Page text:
What is it about fame that so many people feel drawn to anyway? The allure of having our name ‘in lights’ or the thought that, if we could only ascend to that height, then people would truly appreciate us? For some, it may be the money and others it may be the power. For others, the glamor and beauty may be the lure.
Studies have shown that there really is something to the adage that there are only six degrees of separation between us and someone famous in the world. They have found that it’s not those close to us who help to make that so, but the strangers we run into daily. However the process works, there’s truth to it.
I’m not one to name drop and really dislike it when others do, but I’ve met some people who were close to famous people in my life. To name a few: Elvis Presley’s step-brother, Michael Landon’s son, Renee Russo, and a host of famous Christian leaders and/or their family. I’m sure many of you reading this could say something similar.
The one thing I noticed and realized, is that without exception, none of them could walk on water, heal the sick (a few said they could…), or raise the dead. Some were humble, and some thought the world revolved around them and for them.
At the center of each ‘star’ I met was the fact that they were just as human as I am. They put their pants on the same way as me. They had to deal with health issues, zits, depression, fear, pride, and all of those human things we deal with every day. In fact, fame wasn’t something they really enjoyed.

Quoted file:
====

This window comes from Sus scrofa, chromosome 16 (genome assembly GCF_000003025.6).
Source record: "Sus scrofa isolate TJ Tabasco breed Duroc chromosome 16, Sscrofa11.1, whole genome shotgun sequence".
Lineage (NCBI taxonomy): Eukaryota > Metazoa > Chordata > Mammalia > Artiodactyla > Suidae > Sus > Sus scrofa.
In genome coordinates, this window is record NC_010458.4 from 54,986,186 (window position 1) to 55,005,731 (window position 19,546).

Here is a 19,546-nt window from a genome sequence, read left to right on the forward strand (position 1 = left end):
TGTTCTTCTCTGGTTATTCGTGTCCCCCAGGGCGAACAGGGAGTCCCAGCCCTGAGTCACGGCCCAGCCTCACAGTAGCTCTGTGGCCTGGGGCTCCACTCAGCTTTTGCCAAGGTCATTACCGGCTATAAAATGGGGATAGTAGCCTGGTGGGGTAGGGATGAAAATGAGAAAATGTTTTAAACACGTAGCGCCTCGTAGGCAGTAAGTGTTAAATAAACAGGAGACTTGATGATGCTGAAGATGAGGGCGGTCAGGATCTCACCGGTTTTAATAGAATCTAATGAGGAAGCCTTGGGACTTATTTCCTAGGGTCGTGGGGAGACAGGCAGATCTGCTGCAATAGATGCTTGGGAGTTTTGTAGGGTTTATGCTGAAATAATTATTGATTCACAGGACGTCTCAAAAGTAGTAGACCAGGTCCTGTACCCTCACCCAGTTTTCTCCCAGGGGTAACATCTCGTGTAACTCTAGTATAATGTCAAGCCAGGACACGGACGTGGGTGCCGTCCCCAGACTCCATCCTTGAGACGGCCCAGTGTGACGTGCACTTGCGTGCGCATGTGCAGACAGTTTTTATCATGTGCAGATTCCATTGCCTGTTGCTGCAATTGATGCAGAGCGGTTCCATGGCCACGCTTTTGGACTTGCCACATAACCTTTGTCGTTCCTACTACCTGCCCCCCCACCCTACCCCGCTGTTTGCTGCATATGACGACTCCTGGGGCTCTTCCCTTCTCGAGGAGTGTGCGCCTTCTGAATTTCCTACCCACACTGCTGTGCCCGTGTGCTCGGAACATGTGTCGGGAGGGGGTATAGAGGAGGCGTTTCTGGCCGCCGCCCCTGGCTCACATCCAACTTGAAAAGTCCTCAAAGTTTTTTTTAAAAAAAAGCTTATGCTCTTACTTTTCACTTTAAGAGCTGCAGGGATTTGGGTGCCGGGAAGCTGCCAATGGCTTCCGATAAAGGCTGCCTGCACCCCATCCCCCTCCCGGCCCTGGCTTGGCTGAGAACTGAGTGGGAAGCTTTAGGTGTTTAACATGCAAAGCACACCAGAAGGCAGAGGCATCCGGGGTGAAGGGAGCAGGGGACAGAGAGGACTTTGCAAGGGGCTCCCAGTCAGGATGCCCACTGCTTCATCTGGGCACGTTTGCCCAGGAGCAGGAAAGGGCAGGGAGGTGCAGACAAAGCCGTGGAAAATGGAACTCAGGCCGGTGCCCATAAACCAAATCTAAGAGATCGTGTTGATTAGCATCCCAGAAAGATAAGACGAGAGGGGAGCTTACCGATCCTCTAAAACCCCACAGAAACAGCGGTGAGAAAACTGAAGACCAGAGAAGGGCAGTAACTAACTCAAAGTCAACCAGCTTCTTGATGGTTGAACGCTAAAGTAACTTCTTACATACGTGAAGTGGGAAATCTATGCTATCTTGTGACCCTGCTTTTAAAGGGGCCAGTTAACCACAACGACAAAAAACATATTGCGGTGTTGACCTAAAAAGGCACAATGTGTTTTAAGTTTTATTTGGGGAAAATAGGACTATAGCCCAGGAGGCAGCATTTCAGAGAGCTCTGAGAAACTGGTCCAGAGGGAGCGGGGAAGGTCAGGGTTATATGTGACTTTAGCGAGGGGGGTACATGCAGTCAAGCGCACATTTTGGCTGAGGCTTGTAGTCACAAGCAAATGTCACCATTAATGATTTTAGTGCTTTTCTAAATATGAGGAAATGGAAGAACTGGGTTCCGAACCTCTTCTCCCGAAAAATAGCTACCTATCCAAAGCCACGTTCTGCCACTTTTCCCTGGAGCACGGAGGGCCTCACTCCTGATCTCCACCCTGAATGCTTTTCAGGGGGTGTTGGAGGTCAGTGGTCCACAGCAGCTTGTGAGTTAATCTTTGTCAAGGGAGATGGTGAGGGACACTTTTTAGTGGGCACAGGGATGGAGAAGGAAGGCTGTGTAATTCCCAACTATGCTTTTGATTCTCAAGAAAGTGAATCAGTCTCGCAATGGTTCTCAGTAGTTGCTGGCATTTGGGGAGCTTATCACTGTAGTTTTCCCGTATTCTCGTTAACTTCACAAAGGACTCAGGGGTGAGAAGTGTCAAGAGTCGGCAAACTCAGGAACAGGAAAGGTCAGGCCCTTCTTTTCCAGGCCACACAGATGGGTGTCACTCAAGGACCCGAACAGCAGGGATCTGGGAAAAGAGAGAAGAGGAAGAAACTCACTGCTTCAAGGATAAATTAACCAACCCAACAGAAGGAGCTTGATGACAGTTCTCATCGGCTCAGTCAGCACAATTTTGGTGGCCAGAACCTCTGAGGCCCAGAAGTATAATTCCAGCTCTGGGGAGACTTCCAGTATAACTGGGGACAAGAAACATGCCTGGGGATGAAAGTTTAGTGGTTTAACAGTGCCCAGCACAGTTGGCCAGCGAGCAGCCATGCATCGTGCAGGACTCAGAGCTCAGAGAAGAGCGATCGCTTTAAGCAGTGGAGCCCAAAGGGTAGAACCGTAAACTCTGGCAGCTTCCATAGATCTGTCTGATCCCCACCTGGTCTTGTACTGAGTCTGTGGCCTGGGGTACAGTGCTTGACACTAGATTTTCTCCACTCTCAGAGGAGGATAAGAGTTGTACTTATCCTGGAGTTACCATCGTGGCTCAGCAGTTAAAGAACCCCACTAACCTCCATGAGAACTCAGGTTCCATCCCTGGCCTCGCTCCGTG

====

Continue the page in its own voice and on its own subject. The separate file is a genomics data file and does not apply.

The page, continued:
When I met Elvis’s step brother, I was doing youth work and he was going to be a speaker for our church. We met for lunch at a local restaurant near Disneyland where the church was. The hostess, not knowing him or me, walked us to the very back of the restaurant where there were no people (we’d asked for a private booth to discuss the event without distraction). The one booth, and only one with it, she picked, had a four-foot-tall poster of Elvis on the wall above the table.
His immediate reaction was, ‘you see, this is what I live with every day. People see me as Elvis’s brother and only want to talk about him. I continually live in his shadow’… Wow, that hit me right in the gut and I felt very sad for him. Yet, he had a great ministry outreach to young people about the dangers of drugs and alcohol as he was there when Elvis overdosed.
I guess the motive to the story is that we should be careful of what we wish for. When we get to heaven, the truly famous ones probably won’t be the ones who won the most Grammys, Oscars, or Super Bowls. No, it will be the little lady down the street who gave up everything to take care of her special child, it will be the selfless ones who gave freely to others. It won’t be the most attractive. No, it will be those who blend in every day but who’s lives are dedicated to others. For me, that’s fame.
To be the one who gives to others is what I want to be better at. After a lifetime of seeing the ‘stars’ lives fall apart from the pressure of fame and all of its trappings, I now see the greatness of the selfless soldier, the police officers who put their lives on the line every day to protect us, the firemen who run to danger to save us, and those who help the most unlovable in our society.
So, today, my hat’s off to those unsung heroes in this life. My heartfelt thanks for their sacrifice and my prayers for them are number one. They are the famous ones and deserve all the credit they can get. They truly are the ‘stars’…
Thank you to all who serve and give tonight! The world would be a much worse place without you.
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